Michigan is the new Northwestern

Submitted by ssuarez on September 2nd, 2009 at 7:45 PM

I was just watching the 2000 Michigan / Northwestern game, and I couldn't help but feel like I was watching Michigan's new offense (Northwestern) vs. one of the quintessential michigan offenses of recent history. Here is the link if you want to reminisce about the best of what Michigan's offense used to be, or see how exciting we can be in the future (think Northwestern + better athletes).

Video on Hulu

Also, keep these things in mind while viewing:

1. Randy Walker was in his second year as head coach at Northwestern
2. Northwestern went 3-8 in 1999, and 8-4 in 2000
3. Announcers routinely stressed the importance of Randy Walker's strenuous conditioning program, and weight lifting sessions.

Comments

Mattinboots

September 2nd, 2009 at 7:48 PM ^

That sounds great! Consistent sub-par seasons and mix-in the occasional flirtation with mediocrity. That average crowd of 35,000 (too high?)is something to be envied too.

teldar

September 2nd, 2009 at 9:52 PM ^

if ESPN is to be believed, it would appear that NW's offense that year was just about a carbon copy of RR's the previous year.

When coach Walk went down there in 2000, I've heard Rich tell some funny stories about, they didn't just come down and studied the offense. They took everything, the hand signals, how he called it.

This quote was taken from Pat Fitzgerald and would imply that Walker just about took RR's offense verbatim.
This was, however, attributed to stories from RR to PF, so may not have been completely factual. But it does give the impression that it took another year before significant modification began. (At least to me)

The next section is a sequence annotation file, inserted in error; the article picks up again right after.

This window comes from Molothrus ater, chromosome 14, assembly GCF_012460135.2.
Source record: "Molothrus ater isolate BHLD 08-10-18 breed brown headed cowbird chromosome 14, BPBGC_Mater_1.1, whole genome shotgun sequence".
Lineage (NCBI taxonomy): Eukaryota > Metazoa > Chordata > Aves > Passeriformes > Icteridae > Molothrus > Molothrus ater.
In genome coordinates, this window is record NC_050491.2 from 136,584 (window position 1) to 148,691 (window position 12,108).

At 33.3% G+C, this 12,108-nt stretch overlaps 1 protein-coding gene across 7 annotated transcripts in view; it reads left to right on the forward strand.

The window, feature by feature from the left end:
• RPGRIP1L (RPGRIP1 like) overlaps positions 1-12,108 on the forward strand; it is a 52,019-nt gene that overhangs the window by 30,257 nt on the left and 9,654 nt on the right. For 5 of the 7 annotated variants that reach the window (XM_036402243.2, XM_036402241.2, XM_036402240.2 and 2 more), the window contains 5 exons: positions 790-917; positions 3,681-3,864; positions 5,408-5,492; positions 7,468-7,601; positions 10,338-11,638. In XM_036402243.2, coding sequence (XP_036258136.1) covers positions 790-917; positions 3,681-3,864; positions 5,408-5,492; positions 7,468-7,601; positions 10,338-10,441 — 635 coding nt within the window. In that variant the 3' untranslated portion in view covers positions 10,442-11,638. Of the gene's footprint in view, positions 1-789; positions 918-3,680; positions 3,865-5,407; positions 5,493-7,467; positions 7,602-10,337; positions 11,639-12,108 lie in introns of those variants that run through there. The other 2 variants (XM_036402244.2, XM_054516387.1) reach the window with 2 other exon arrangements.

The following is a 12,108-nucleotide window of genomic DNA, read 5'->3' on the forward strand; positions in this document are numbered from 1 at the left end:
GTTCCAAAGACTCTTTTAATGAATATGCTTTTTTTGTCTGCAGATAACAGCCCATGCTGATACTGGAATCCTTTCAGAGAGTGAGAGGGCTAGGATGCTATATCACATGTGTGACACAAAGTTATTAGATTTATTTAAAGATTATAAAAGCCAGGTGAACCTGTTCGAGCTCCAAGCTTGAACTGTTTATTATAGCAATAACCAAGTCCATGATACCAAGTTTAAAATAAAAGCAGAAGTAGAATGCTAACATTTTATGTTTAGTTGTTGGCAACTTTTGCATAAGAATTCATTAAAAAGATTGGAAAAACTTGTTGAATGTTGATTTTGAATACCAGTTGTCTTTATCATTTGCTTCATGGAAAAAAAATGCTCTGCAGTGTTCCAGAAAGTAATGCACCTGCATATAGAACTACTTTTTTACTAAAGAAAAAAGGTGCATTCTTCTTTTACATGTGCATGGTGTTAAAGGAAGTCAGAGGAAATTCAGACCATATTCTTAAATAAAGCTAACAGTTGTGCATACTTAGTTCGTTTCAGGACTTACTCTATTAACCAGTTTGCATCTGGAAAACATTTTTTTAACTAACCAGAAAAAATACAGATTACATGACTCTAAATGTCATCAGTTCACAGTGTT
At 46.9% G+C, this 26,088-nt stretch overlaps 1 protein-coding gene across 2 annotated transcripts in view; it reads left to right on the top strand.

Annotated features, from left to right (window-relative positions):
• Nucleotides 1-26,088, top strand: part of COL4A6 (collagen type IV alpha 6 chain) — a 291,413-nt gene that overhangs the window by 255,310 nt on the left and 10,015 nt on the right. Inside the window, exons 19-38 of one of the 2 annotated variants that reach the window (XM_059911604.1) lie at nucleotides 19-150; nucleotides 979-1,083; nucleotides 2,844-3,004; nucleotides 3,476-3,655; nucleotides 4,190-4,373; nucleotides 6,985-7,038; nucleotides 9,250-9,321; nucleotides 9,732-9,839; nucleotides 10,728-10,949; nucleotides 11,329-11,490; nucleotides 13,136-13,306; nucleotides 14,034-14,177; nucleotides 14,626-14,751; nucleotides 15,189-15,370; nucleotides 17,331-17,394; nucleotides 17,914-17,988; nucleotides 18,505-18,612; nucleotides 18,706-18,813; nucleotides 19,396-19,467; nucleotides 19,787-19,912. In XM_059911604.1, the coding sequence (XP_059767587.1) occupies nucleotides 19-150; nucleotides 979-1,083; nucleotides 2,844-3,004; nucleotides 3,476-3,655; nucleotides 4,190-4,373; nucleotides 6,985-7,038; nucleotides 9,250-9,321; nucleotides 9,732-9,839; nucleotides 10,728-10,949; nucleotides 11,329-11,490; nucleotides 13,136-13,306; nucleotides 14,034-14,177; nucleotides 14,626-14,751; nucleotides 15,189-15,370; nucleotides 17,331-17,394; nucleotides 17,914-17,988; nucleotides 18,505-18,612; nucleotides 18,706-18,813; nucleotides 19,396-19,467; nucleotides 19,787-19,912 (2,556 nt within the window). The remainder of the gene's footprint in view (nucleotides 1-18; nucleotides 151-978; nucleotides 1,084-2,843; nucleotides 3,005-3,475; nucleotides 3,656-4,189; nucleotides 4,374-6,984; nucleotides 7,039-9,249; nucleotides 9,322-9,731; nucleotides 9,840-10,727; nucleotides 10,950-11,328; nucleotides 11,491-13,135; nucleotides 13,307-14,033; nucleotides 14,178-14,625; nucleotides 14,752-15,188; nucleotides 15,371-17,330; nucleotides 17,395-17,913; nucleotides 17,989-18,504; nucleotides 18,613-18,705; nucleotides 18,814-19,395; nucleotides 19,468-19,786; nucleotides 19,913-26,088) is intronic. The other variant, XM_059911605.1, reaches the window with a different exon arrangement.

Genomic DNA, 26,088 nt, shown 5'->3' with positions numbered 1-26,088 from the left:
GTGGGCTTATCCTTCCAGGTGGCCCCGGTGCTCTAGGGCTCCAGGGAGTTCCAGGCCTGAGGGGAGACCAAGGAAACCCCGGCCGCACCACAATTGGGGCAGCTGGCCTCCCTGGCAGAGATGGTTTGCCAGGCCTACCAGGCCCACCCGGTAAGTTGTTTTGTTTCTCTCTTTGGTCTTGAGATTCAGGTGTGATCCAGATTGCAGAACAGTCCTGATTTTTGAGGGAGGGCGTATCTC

teldar

September 2nd, 2009 at 9:43 PM ^

I actually read both links. The one from smartfootball is obviously a little (or lot) more in depth than the on one ESPN. The upshot of both?
Walker learned his offense from RR. Both articles say that. Perhaps Walker modified it significantly after that, but both sites seem to agree that the lasting impact was Rodriguez.

Smart football DOES say that Walker deserves as much credit as Rodriguez for taking the spread mainstream. But this does not even begin to imply that Walker was the initial mind behind the spread.

The important part of this article from smart football is that Walker helped to make it MAINSTREAM. It does NOT indicate that Walker taught the spread to RR initially. It quite obviously states the opposite. (see first italics) To state otherwise would be something like... yellow journalism?

BTW, I negged you for your lack of reading comprehension and your continued argument about who taught who the spread despite the article that you yourself linked.

Maize_and_Drew

September 2nd, 2009 at 10:12 PM ^

1. Walker and Wilson learn the spread from RR.
2. Walker and Wilson take that offense to NW.
3. NW puts up 50+ against Michigan in 2000. (2nd year)
4. Wilson is now the OC at Oklahoma.
5. Wilson and RR are good friends.
6. RR visited Oklahoma earlier this year.
7. Oklahoma has mad game on offense.
8. Oklahoma uses their TE's.
9. Michigan has TE's.
10. _____________________________ Fill in the blank.

Maize_and_Drew

September 2nd, 2009 at 11:00 PM ^

I'm just hoping to see the tight ends used a bit more this year. Michigan has produced a lot of good TE's over the years and I would hate to see that end.

Either way, RR visiting Oklahoma is a good sign he's looking to expand his playbook a bit, making Michigan that much better.